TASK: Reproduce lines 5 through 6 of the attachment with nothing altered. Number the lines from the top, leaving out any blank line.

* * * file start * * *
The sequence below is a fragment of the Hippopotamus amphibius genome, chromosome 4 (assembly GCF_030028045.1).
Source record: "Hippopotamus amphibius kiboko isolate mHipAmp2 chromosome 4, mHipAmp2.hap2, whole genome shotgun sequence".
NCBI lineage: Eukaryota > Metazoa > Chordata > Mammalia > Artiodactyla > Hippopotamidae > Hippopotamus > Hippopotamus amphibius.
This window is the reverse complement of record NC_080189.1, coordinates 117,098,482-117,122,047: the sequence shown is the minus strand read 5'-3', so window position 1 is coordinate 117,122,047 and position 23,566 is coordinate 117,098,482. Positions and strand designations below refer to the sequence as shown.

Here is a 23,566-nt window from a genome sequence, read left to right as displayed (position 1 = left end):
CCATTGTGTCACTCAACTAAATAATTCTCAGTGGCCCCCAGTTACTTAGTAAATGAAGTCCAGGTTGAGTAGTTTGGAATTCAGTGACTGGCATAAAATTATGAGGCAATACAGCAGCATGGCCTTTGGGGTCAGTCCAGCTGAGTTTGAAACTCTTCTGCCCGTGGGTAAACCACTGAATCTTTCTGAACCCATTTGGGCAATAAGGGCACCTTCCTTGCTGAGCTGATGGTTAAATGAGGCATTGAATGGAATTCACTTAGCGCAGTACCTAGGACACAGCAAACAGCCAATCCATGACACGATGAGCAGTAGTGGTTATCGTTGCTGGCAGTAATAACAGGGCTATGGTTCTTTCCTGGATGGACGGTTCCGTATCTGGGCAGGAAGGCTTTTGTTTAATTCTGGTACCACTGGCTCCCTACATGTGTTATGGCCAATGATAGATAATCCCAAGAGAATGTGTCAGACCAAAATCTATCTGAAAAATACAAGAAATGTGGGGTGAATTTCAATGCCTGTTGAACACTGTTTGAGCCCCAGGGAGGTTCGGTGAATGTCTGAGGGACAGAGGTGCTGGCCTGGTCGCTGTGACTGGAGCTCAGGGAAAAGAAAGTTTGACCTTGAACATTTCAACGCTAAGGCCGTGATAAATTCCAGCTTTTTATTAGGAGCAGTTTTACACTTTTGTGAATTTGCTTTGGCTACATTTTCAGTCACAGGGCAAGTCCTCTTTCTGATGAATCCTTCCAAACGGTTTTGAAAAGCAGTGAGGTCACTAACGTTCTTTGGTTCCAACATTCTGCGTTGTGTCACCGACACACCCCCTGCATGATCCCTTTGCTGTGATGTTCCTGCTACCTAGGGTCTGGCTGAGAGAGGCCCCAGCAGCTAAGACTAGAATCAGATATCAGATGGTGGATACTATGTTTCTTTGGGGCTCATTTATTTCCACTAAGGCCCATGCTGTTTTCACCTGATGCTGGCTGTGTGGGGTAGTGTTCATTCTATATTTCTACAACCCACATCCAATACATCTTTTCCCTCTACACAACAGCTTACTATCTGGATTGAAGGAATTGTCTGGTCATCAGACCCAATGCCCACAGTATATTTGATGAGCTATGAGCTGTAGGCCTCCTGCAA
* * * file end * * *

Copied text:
Here is a 23,566-nt window from a genome sequence, read left to right as displayed (position 1 = left end):
CCATTGTGTCACTCAACTAAATAATTCTCAGTGGCCCCCAGTTACTTAGTAAATGAAGTCCAGGTTGAGTAGTTTGGAATTCAGTGACTGGCATAAAATTATGAGGCAATACAGCAGCATGGCCTTTGGGGTCAGTCCAGCTGAGTTTGAAACTCTTCTGCCCGTGGGTAAACCACTGAATCTTTCTGAACCCATTTGGGCAATAAGGGCACCTTCCTTGCTGAGCTGATGGTTAAATGAGGCATTGAATGGAATTCACTTAGCGCAGTACCTAGGACACAGCAAACAGCCAATCCATGACACGATGAGCAGTAGTGGTTATCGTTGCTGGCAGTAATAACAGGGCTATGGTTCTTTCCTGGATGGACGGTTCCGTATCTGGGCAGGAAGGCTTTTGTTTAATTCTGGTACCACTGGCTCCCTACATGTGTTATGGCCAATGATAGATAATCCCAAGAGAATGTGTCAGACCAAAATCTATCTGAAAAATACAAGAAATGTGGGGTGAATTTCAATGCCTGTTGAACACTGTTTGAGCCCCAGGGAGGTTCGGTGAATGTCTGAGGGACAGAGGTGCTGGCCTGGTCGCTGTGACTGGAGCTCAGGGAAAAGAAAGTTTGACCTTGAACATTTCAACGCTAAGGCCGTGATAAATTCCAGCTTTTTATTAGGAGCAGTTTTACACTTTTGTGAATTTGCTTTGGCTACATTTTCAGTCACAGGGCAAGTCCTCTTTCTGATGAATCCTTCCAAACGGTTTTGAAAAGCAGTGAGGTCACTAACGTTCTTTGGTTCCAACATTCTGCGTTGTGTCACCGACACACCCCCTGCATGATCCCTTTGCTGTGATGTTCCTGCTACCTAGGGTCTGGCTGAGAGAGGCCCCAGCAGCTAAGACTAGAATCAGATATCAGATGGTGGATACTATGTTTCTTTGGGGCTCATTTATTTCCACTAAGGCCCATGCTGTTTTCACCTGATGCTGGCTGTGTGGGGTAGTGTTCATTCTATATTTCTACAACCCACATCCAATACATCTTTTCCCTCTACACAACAGCTTACTATCTGGATTGAAGGAATTGTCTGGTCATCAGACCCAATGCCCACAGTATATTTGATGAGCTATGAGCTGTAGGCCTCCTGCAA